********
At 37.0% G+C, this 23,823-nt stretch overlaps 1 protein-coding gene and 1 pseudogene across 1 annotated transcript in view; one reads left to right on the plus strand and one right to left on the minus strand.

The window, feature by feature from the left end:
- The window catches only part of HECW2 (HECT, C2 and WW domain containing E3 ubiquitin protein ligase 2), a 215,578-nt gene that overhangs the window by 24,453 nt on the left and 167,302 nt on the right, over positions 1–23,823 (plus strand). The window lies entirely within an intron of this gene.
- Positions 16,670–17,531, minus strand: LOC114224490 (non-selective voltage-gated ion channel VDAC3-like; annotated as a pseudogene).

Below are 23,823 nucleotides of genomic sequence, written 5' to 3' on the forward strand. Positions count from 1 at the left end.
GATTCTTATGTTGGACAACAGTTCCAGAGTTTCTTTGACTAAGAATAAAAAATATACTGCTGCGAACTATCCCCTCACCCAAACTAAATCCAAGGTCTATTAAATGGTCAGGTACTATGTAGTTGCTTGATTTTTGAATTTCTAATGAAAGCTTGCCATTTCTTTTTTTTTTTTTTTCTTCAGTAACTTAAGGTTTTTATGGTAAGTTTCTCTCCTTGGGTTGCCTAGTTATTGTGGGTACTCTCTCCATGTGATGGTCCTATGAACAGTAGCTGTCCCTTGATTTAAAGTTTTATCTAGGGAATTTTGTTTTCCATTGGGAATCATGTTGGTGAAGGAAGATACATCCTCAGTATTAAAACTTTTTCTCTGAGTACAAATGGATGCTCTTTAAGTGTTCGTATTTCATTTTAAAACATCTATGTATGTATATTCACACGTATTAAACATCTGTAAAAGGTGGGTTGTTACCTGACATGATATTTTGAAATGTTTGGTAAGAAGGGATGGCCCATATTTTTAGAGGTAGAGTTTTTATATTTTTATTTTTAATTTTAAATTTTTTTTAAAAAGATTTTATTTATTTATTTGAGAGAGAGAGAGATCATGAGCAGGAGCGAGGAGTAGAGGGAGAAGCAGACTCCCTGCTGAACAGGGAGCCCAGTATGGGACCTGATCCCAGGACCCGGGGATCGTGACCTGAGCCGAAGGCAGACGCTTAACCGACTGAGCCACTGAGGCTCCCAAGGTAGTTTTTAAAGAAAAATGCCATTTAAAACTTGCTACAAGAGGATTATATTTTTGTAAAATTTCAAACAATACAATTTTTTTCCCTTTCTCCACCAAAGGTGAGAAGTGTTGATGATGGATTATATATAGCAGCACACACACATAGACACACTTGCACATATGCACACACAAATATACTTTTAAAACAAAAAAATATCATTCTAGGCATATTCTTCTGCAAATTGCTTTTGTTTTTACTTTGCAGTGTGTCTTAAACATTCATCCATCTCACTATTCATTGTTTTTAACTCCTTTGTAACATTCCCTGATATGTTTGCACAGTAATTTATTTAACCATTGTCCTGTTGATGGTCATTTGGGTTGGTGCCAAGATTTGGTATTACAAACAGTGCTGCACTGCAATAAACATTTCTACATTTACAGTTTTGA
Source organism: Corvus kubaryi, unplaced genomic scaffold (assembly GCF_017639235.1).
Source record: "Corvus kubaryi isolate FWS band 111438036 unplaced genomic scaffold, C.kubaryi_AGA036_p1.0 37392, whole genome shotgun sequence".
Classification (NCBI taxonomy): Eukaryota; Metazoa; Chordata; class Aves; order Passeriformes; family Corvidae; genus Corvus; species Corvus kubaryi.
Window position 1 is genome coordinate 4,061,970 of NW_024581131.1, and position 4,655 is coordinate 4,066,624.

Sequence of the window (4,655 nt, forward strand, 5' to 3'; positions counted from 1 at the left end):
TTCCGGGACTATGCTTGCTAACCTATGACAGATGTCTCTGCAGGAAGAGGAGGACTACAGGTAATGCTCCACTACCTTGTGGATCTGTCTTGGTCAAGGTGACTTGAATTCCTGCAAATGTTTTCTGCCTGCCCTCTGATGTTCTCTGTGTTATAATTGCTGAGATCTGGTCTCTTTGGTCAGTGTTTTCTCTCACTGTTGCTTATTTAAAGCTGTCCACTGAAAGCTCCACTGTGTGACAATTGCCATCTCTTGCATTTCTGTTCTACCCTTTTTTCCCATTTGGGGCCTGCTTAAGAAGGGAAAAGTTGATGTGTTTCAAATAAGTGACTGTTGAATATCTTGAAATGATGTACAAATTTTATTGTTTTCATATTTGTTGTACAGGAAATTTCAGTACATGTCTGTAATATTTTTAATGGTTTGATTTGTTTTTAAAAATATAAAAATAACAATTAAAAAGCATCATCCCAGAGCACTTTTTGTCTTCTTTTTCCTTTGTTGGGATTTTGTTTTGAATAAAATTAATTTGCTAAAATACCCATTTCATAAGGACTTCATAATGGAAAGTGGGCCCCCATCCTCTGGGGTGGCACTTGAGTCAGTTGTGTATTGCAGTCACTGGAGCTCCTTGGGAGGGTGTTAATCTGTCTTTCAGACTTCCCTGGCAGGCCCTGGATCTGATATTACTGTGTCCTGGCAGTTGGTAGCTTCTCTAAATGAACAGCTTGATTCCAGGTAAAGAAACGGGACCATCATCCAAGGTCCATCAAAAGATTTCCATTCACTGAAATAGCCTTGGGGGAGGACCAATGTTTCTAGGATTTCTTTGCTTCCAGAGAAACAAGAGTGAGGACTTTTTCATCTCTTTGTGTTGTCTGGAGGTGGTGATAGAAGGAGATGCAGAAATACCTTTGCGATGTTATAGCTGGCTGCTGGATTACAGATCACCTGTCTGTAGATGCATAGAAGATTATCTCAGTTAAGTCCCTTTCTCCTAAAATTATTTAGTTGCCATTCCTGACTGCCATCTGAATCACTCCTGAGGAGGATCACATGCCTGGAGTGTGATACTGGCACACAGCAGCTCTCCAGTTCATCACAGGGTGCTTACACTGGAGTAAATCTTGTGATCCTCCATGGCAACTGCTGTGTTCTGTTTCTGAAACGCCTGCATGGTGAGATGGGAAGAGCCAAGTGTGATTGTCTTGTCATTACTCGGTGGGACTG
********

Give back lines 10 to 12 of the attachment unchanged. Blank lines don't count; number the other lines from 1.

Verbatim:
Window position 1 is genome coordinate 4,061,970 of NW_024581131.1, and position 4,655 is coordinate 4,066,624.

Sequence of the window (4,655 nt, forward strand, 5' to 3'; positions counted from 1 at the left end):
TTCCGGGACTATGCTTGCTAACCTATGACAGATGTCTCTGCAGGAAGAGGAGGACTACAGGTAATGCTCCACTACCTTGTGGATCTGTCTTGGTCAAGGTGACTTGAATTCCTGCAAATGTTTTCTGCCTGCCCTCTGATGTTCTCTGTGTTATAATTGCTGAGATCTGGTCTCTTTGGTCAGTGTTTTCTCTCACTGTTGCTTATTTAAAGCTGTCCACTGAAAGCTCCACTGTGTGACAATTGCCATCTCTTGCATTTCTGTTCTACCCTTTTTTCCCATTTGGGGCCTGCTTAAGAAGGGAAAAGTTGATGTGTTTCAAATAAGTGACTGTTGAATATCTTGAAATGATGTACAAATTTTATTGTTTTCATATTTGTTGTACAGGAAATTTCAGTACATGTCTGTAATATTTTTAATGGTTTGATTTGTTTTTAAAAATATAAAAATAACAATTAAAAAGCATCATCCCAGAGCACTTTTTGTCTTCTTTTTCCTTTGTTGGGATTTTGTTTTGAATAAAATTAATTTGCTAAAATACCCATTTCATAAGGACTTCATAATGGAAAGTGGGCCCCCATCCTCTGGGGTGGCACTTGAGTCAGTTGTGTATTGCAGTCACTGGAGCTCCTTGGGAGGGTGTTAATCTGTCTTTCAGACTTCCCTGGCAGGCCCTGGATCTGATATTACTGTGTCCTGGCAGTTGGTAGCTTCTCTAAATGAACAGCTTGATTCCAGGTAAAGAAACGGGACCATCATCCAAGGTCCATCAAAAGATTTCCATTCACTGAAATAGCCTTGGGGGAGGACCAATGTTTCTAGGATTTCTTTGCTTCCAGAGAAACAAGAGTGAGGACTTTTTCATCTCTTTGTGTTGTCTGGAGGTGGTGATAGAAGGAGATGCAGAAATACCTTTGCGATGTTATAGCTGGCTGCTGGATTACAGATCACCTGTCTGTAGATGCATAGAAGATTATCTCAGTTAAGTCCCTTTCTCCTAAAATTATTTAGTTGCCATTCCTGACTGCCATCTGAATCACTCCTGAGGAGGATCACATGCCTGGAGTGTGATACTGGCACACAGCAGCTCTCCAGTTCATCACAGGGTGCTTACACTGGAGTAAATCTTGTGATCCTCCATGGCAACTGCTGTGTTCTGTTTCTGAAACGCCTGCATGGTGAGATGGGAAGAGCCAAGTGTGATTGTCTTGTCATTACTCGGTGGGACTG